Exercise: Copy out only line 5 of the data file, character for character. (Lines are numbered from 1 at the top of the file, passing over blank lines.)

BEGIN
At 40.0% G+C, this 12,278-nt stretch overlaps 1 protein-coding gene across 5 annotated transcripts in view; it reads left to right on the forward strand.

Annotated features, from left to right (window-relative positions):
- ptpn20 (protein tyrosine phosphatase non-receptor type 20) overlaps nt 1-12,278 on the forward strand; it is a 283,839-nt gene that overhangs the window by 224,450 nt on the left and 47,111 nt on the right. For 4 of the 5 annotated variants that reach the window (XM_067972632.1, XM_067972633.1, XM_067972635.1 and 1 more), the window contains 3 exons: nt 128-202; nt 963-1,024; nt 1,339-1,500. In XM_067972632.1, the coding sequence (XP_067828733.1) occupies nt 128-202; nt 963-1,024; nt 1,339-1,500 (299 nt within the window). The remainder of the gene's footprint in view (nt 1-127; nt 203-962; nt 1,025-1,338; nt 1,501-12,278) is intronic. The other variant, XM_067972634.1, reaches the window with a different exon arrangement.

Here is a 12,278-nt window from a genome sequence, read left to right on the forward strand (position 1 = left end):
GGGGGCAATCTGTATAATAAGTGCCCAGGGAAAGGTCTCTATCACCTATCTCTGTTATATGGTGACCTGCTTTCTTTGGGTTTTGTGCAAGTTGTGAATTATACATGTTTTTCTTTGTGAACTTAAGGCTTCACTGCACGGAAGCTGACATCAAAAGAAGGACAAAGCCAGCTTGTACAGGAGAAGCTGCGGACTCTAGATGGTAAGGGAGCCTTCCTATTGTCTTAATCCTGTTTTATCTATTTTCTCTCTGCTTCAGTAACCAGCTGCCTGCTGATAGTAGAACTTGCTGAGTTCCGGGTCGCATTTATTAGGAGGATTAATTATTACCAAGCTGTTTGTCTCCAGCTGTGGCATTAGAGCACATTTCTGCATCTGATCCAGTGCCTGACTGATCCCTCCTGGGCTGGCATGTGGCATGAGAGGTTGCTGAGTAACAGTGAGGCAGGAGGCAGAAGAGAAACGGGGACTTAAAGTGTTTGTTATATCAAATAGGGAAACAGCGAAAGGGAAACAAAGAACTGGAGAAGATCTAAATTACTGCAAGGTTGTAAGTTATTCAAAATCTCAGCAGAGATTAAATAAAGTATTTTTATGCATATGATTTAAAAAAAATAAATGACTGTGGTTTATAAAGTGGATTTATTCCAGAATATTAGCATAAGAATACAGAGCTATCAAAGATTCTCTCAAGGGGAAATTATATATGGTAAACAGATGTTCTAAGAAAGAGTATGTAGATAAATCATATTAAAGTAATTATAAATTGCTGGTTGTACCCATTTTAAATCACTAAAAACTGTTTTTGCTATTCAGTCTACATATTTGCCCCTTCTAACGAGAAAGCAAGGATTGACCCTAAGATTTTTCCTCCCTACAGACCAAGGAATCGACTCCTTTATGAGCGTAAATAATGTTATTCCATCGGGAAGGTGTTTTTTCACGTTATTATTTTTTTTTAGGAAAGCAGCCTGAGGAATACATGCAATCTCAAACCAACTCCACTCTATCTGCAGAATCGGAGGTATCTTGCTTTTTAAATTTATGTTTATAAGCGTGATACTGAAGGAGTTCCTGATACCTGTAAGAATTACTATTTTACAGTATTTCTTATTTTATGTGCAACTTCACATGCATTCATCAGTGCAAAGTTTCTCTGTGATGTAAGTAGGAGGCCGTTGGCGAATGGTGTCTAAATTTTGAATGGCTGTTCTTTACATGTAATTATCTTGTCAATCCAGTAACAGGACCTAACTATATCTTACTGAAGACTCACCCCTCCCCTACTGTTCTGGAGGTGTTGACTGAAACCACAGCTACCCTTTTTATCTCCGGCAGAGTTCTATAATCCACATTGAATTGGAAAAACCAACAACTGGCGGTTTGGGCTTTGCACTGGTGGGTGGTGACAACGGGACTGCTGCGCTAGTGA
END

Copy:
GGGGGCAATCTGTATAATAAGTGCCCAGGGAAAGGTCTCTATCACCTATCTCTGTTATATGGTGACCTGCTTTCTTTGGGTTTTGTGCAAGTTGTGAATTATACATGTTTTTCTTTGTGAACTTAAGGCTTCACTGCACGGAAGCTGACATCAAAAGAAGGACAAAGCCAGCTTGTACAGGAGAAGCTGCGGACTCTAGATGGTAAGGGAGCCTTCCTATTGTCTTAATCCTGTTTTATCTATTTTCTCTCTGCTTCAGTAACCAGCTGCCTGCTGATAGTAGAACTTGCTGAGTTCCGGGTCGCATTTATTAGGAGGATTAATTATTACCAAGCTGTTTGTCTCCAGCTGTGGCATTAGAGCACATTTCTGCATCTGATCCAGTGCCTGACTGATCCCTCCTGGGCTGGCATGTGGCATGAGAGGTTGCTGAGTAACAGTGAGGCAGGAGGCAGAAGAGAAACGGGGACTTAAAGTGTTTGTTATATCAAATAGGGAAACAGCGAAAGGGAAACAAAGAACTGGAGAAGATCTAAATTACTGCAAGGTTGTAAGTTATTCAAAATCTCAGCAGAGATTAAATAAAGTATTTTTATGCATATGATTTAAAAAAAATAAATGACTGTGGTTTATAAAGTGGATTTATTCCAGAATATTAGCATAAGAATACAGAGCTATCAAAGATTCTCTCAAGGGGAAATTATATATGGTAAACAGATGTTCTAAGAAAGAGTATGTAGATAAATCATATTAAAGTAATTATAAATTGCTGGTTGTACCCATTTTAAATCACTAAAAACTGTTTTTGCTATTCAGTCTACATATTTGCCCCTTCTAACGAGAAAGCAAGGATTGACCCTAAGATTTTTCCTCCCTACAGACCAAGGAATCGACTCCTTTATGAGCGTAAATAATGTTATTCCATCGGGAAGGTGTTTTTTCACGTTATTATTTTTTTTTAGGAAAGCAGCCTGAGGAATACATGCAATCTCAAACCAACTCCACTCTATCTGCAGAATCGGAGGTATCTTGCTTTTTAAATTTATGTTTATAAGCGTGATACTGAAGGAGTTCCTGATACCTGTAAGAATTACTATTTTACAGTATTTCTTATTTTATGTGCAACTTCACATGCATTCATCAGTGCAAAGTTTCTCTGTGATGTAAGTAGGAGGCCGTTGGCGAATGGTGTCTAAATTTTGAATGGCTGTTCTTTACATGTAATTATCTTGTCAATCCAGTAACAGGACCTAACTATATCTTACTGAAGACTCACCCCTCCCCTACTGTTCTGGAGGTGTTGACTGAAACCACAGCTACCCTTTTTATCTCCGGCAGAGTTCTATAATCCACATTGAATTGGAAAAACCAACAACTGGCGGTTTGGGCTTTGCACTGGTGGGTGGTGACAACGGGACTGCTGCGCTAGTGA